My company is no different, and in fact, we have to be cognizant of using proper (er, Commonwealth) english or US english.

Colour vs color
Etc...
 

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None of this is any sort of criticism. It's just funny to see a style guide specific to writing about guitar-related topics.

As the former editor of an academic journal, it isn't funny at all. Every publication has set standards for style that all of their writers must follow, it isn't just common in the industry it is the norm.
 

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Discussion Starter · #12 ·
Then substitute "odd", "unexpected", or "pleasantly surprising" for "funny".

But on the topic of actual funny, I was in Loblaw's the other day, and staring at the magazine rack while waiting in the checkout line. A number of magazines have titles referring to the topic or object of interest: Whiskey, Cat Fancier, Guitar World, Cigar Afficionado, et al. Just below Whiskey, I saw a magazine whose title appeared to be "BRA". "Well..." I thought, "that's, um, pretty specific for a magazine title". So, on the way out, I strolled over to confirm that really was the title. Turned out it was an issue of BRAIN, with part of the title covered up by an adjacent magazine.

Many years back, I went with my room-mate to a mall nearby. As we were standing outside, the angle we were both standing at aligned with a sign in the background in a rather amusing way. It was a Sears store, but the S was covered up by his head, and at the precise visual angle/level of his ears, the remainder of the store sign could be seen, such that it looked like his head was somehow a labelled diagram, showing where his "ears" were.

Visual overlap is a constant source of amusement.
 
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Then substitute "odd", "unexpected", or "pleasantly surprising" for "funny".

But on the topic of actual funny, I was in Loblaw's the other day, and staring at the magazine rack while waiting in the checkout line. A number of magazines have titles referring to the topic or object of interest: Whiskey, Cat Fancier, Guitar World, Cigar Afficionado, et al. Just below Whiskey, I saw a magazine whose title appeared to be "BRA". "Well..." I thought, "that's, um, pretty specific for a magazine title". So, on the way out, I strolled over to confirm that really was the title. Turned out it was an issue of BRAIN, with part of the title covered up by an adjacent magazine.

Many years back, I went with my room-mate to a mall nearby. As we were standing outside, the angle we were both standing at aligned with a sign in the background in a rather amusing way. It was a Sears store, but the S was covered up by his head, and at the precise visual angle/level of his ears, the remainder of the store sign could be seen, such that it looked like his head was somehow a labelled diagram, showing where his "ears" were.

Visual overlap is a constant source of amusement.
Out of all the magazines on the rack, you focused in on BRA Weekly. What would Freud say?
 

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Discussion Starter · #14 ·
Not much, I suspect. It did have the biggest font size of any of the mags there. HUGE white boldfaced Arial letters on a dark background. Caught my attention before I had any idea what the word was.
 

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You can add a word list to Word.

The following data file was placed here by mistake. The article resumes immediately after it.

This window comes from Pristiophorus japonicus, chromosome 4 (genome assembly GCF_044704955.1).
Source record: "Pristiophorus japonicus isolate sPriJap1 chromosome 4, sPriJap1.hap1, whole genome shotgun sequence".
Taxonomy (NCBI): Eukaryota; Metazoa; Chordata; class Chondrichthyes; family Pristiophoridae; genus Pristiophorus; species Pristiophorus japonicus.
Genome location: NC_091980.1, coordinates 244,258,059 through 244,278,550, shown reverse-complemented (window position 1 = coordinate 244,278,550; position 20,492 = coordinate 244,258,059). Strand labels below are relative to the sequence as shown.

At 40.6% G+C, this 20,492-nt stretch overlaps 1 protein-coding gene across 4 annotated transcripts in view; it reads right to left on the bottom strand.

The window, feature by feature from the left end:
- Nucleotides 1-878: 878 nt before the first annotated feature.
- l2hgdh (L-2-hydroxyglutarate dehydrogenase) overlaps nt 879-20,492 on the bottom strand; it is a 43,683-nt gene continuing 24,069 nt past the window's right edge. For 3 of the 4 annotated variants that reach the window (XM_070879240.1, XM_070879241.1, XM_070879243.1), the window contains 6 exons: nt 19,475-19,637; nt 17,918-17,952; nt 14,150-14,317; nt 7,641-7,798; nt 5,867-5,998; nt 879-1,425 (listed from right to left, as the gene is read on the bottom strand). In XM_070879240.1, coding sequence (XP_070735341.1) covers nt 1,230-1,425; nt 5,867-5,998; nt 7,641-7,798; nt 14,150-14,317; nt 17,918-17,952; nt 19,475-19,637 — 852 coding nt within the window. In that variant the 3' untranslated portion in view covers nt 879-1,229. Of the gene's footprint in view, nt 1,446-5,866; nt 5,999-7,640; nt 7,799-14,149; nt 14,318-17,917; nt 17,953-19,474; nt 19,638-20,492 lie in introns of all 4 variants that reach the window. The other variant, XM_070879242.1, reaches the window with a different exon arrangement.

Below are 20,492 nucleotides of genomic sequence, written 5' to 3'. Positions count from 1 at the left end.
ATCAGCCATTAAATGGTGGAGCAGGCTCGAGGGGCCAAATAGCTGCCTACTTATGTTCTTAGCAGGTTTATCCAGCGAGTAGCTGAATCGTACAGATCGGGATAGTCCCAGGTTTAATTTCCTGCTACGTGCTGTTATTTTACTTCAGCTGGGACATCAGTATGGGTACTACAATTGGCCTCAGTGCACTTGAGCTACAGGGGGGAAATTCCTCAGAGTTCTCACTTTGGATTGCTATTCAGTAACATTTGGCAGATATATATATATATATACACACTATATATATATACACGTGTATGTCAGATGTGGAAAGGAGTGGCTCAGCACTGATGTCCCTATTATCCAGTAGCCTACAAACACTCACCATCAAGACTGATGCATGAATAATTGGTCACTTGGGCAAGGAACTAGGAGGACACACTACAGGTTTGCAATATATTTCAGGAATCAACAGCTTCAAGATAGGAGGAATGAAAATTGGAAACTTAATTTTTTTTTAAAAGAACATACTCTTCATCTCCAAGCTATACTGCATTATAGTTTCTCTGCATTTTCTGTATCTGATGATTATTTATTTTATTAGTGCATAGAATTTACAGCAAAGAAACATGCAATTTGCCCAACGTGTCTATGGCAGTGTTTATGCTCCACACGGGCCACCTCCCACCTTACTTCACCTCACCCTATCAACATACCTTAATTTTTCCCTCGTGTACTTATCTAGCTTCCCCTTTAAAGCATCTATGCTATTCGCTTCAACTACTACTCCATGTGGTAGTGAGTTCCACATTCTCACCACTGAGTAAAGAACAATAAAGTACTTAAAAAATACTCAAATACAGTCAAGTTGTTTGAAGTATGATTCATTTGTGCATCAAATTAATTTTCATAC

If you make some adjustments to the settings, I think it may pick those up during spell correction, or auto-correct or the horrible auto-suggest.

Can a lot of what is in the style guide can be implemented, in general settings or in document settings, in most word processors?
 

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Well that's just it. The goal is for everything that shows up in the pages or webscreens of the publication be consistent. As was conveyed in the document, it is intended to be "evergreen", such that as new technology gets introduced or becomes of interest, it gets added to the 21 pages, and referred to in a consistent manner.

Look around on forums and web-sites, and you'll find that some terms are written by people in a variety of ways. The alnico things in single-coil pickups might be written by someone as "pole pieces", "polepieces", or "pole-pieces". I suspect I've probably written it in all three ways at various times, likely responding to someone's post, and using whatever format they used. But if the folks who massage pieces for publications are going to run a document through their spell-checker, ideally you want to save their time and energy by having things written in a consistent manner up front, by the writer, such that editorial staff can spend less effort on correcting superficial things, and more time paying attention to the overall coherence of the piece.
I've seen Poll Pieces too.
 

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Discussion Starter · #18 ·
You can add a word list to Word.

If you make some adjustments to the settings, I think it may pick those up during spell correction, or auto-correct or the horrible auto-suggest.

Can a lot of what is in the style guide can be implemented, in general settings or in document settings, in most word processors?
Yeah probably. But nothing wrong with doing it right from the outset, because you know how, rather than relying too much on software. I've been using word-processing software since early 1985, but I still don't trust spell-checkers. To wit, the style guide indicates "pole pieces" when explicitly talking about them, and "pole-piece" when using it as a modifier. The software would need to know what the overarching context is in order to make the determination of correct or incorrect hyphenation. I suppose that can be done, but it is done more appropriately by a human. Always good to test your knowledge of spelling on a regular basis - your Grade 5 teacher has probably retired by now.

A spell checker might catch poll-piece but would not likely catch poll piece.